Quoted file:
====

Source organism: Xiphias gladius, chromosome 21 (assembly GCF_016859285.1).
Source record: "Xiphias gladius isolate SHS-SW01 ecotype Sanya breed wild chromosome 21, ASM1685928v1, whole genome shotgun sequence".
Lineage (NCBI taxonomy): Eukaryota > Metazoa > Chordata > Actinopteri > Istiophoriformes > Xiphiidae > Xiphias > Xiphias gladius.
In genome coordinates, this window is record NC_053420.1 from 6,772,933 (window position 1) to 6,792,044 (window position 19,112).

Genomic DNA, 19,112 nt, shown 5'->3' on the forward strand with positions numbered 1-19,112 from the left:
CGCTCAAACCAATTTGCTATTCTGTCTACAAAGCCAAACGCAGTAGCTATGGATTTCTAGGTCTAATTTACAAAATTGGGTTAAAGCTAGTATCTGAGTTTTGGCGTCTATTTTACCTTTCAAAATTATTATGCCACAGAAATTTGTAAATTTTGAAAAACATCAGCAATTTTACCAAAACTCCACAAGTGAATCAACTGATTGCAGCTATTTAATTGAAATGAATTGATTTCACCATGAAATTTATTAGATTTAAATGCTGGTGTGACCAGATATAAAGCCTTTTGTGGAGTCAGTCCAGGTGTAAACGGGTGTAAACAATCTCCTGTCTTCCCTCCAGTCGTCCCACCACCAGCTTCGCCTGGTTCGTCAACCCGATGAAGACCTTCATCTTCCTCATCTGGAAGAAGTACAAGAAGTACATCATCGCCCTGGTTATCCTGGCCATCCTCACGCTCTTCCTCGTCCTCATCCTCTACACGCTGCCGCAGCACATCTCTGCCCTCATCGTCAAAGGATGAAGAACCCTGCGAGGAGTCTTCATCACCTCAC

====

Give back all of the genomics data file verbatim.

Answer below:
Source organism: Xiphias gladius, chromosome 21 (assembly GCF_016859285.1).
Source record: "Xiphias gladius isolate SHS-SW01 ecotype Sanya breed wild chromosome 21, ASM1685928v1, whole genome shotgun sequence".
Lineage (NCBI taxonomy): Eukaryota > Metazoa > Chordata > Actinopteri > Istiophoriformes > Xiphiidae > Xiphias > Xiphias gladius.
In genome coordinates, this window is record NC_053420.1 from 6,772,933 (window position 1) to 6,792,044 (window position 19,112).

Genomic DNA, 19,112 nt, shown 5'->3' on the forward strand with positions numbered 1-19,112 from the left:
CGCTCAAACCAATTTGCTATTCTGTCTACAAAGCCAAACGCAGTAGCTATGGATTTCTAGGTCTAATTTACAAAATTGGGTTAAAGCTAGTATCTGAGTTTTGGCGTCTATTTTACCTTTCAAAATTATTATGCCACAGAAATTTGTAAATTTTGAAAAACATCAGCAATTTTACCAAAACTCCACAAGTGAATCAACTGATTGCAGCTATTTAATTGAAATGAATTGATTTCACCATGAAATTTATTAGATTTAAATGCTGGTGTGACCAGATATAAAGCCTTTTGTGGAGTCAGTCCAGGTGTAAACGGGTGTAAACAATCTCCTGTCTTCCCTCCAGTCGTCCCACCACCAGCTTCGCCTGGTTCGTCAACCCGATGAAGACCTTCATCTTCCTCATCTGGAAGAAGTACAAGAAGTACATCATCGCCCTGGTTATCCTGGCCATCCTCACGCTCTTCCTCGTCCTCATCCTCTACACGCTGCCGCAGCACATCTCTGCCCTCATCGTCAAAGGATGAAGAACCCTGCGAGGAGTCTTCATCACCTCAC